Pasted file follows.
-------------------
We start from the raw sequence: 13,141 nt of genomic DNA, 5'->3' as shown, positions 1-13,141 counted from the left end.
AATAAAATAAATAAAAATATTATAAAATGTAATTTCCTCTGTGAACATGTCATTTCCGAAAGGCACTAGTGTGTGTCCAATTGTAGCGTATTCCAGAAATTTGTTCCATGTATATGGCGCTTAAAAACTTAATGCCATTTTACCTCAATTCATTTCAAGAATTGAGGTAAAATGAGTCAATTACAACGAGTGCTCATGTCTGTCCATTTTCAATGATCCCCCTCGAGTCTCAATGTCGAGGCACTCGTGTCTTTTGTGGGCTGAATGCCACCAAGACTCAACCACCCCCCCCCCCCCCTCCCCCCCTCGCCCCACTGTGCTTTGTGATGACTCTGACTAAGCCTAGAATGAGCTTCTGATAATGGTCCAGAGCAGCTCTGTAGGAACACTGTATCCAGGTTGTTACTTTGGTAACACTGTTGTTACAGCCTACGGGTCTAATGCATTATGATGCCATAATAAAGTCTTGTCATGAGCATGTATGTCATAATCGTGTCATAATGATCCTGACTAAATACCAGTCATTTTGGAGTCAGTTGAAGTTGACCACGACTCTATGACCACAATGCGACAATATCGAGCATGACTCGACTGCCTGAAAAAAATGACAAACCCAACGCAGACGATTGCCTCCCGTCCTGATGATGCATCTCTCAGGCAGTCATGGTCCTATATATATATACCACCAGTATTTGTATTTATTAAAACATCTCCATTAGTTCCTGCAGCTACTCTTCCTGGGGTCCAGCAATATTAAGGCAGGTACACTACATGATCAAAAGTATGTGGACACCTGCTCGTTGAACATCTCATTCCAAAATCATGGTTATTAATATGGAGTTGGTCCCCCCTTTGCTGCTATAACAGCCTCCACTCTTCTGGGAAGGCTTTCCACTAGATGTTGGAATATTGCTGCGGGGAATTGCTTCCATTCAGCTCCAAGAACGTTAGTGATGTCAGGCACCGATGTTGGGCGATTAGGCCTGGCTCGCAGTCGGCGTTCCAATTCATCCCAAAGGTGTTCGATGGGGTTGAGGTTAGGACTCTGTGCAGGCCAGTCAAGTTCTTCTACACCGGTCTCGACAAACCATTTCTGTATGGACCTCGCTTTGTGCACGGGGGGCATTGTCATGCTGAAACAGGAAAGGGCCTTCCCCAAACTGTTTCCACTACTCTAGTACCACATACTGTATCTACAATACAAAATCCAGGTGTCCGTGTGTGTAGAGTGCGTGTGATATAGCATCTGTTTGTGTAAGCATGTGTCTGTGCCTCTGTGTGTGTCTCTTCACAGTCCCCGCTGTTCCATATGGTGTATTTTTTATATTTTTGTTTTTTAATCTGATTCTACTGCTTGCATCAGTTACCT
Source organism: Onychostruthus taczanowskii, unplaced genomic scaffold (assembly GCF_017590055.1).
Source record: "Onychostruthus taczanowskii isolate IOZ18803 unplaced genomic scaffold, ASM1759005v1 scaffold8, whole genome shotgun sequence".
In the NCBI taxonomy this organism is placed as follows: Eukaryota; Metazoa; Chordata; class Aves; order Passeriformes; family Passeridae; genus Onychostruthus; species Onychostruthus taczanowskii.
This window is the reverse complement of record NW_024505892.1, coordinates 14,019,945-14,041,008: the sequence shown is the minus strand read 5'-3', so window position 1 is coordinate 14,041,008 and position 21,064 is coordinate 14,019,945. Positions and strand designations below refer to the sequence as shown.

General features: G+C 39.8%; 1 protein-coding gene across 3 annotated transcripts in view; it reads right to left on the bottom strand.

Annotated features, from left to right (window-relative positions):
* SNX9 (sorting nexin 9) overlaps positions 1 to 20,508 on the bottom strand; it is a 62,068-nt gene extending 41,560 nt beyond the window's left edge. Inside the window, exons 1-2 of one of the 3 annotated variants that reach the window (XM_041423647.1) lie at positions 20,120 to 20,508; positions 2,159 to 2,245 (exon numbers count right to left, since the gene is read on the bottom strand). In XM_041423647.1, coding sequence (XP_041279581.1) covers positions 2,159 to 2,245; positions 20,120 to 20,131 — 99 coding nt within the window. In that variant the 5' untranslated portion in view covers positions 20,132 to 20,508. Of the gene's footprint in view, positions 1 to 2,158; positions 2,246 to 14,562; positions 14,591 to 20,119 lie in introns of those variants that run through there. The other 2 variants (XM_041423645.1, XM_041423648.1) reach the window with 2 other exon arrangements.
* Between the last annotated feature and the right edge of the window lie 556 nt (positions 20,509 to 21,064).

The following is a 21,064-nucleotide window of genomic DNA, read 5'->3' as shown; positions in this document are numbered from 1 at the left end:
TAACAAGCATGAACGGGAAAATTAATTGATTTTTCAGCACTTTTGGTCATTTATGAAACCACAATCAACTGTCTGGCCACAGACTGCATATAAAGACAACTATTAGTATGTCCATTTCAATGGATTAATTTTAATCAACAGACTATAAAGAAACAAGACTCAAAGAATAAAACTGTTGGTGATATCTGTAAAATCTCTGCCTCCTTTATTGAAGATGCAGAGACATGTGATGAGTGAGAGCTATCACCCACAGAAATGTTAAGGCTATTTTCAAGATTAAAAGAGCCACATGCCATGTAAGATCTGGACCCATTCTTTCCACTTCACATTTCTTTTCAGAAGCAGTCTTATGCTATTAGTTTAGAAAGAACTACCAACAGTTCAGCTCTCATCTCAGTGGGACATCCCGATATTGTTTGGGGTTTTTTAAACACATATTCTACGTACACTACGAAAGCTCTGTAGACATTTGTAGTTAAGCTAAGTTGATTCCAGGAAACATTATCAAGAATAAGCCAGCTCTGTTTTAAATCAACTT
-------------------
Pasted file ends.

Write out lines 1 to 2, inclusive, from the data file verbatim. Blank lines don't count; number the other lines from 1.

We start from the raw sequence: 13,141 nt of genomic DNA, 5'->3' as shown, positions 1-13,141 counted from the left end.
AATAAAATAAATAAAAATATTATAAAATGTAATTTCCTCTGTGAACATGTCATTTCCGAAAGGCACTAGTGTGTGTCCAATTGTAGCGTATTCCAGAAATTTGTTCCATGTATATGGCGCTTAAAAACTTAATGCCATTTTACCTCAATTCATTTCAAGAATTGAGGTAAAATGAGTCAATTACAACGAGTGCTCATGTCTGTCCATTTTCAATGATCCCCCTCGAGTCTCAATGTCGAGGCACTCGTGTCTTTTGTGGGCTGAATGCCACCAAGACTCAACCACCCCCCCCCCCCCCTCCCCCCCTCGCCCCACTGTGCTTTGTGATGACTCTGACTAAGCCTAGAATGAGCTTCTGATAATGGTCCAGAGCAGCTCTGTAGGAACACTGTATCCAGGTTGTTACTTTGGTAACACTGTTGTTACAGCCTACGGGTCTAATGCATTATGATGCCATAATAAAGTCTTGTCATGAGCATGTATGTCATAATCGTGTCATAATGATCCTGACTAAATACCAGTCATTTTGGAGTCAGTTGAAGTTGACCACGACTCTATGACCACAATGCGACAATATCGAGCATGACTCGACTGCCTGAAAAAAATGACAAACCCAACGCAGACGATTGCCTCCCGTCCTGATGATGCATCTCTCAGGCAGTCATGGTCCTATATATATATACCACCAGTATTTGTATTTATTAAAACATCTCCATTAGTTCCTGCAGCTACTCTTCCTGGGGTCCAGCAATATTAAGGCAGGTACACTACATGATCAAAAGTATGTGGACACCTGCTCGTTGAACATCTCATTCCAAAATCATGGTTATTAATATGGAGTTGGTCCCCCCTTTGCTGCTATAACAGCCTCCACTCTTCTGGGAAGGCTTTCCACTAGATGTTGGAATATTGCTGCGGGGAATTGCTTCCATTCAGCTCCAAGAACGTTAGTGATGTCAGGCACCGATGTTGGGCGATTAGGCCTGGCTCGCAGTCGGCGTTCCAATTCATCCCAAAGGTGTTCGATGGGGTTGAGGTTAGGACTCTGTGCAGGCCAGTCAAGTTCTTCTACACCGGTCTCGACAAACCATTTCTGTATGGACCTCGCTTTGTGCACGGGGGGCATTGTCATGCTGAAACAGGAAAGGGCCTTCCCCAAACTGTTTCCACTACTCTAGTACCACATACTGTATCTACAATACAAAATCCAGGTGTCCGTGTGTGTAGAGTGCGTGTGATATAGCATCTGTTTGTGTAAGCATGTGTCTGTGCCTCTGTGTGTGTCTCTTCACAGTCCCCGCTGTTCCATATGGTGTATTTTTTATATTTTTGTTTTTTAATCTGATTCTACTGCTTGCATCAGTTACCT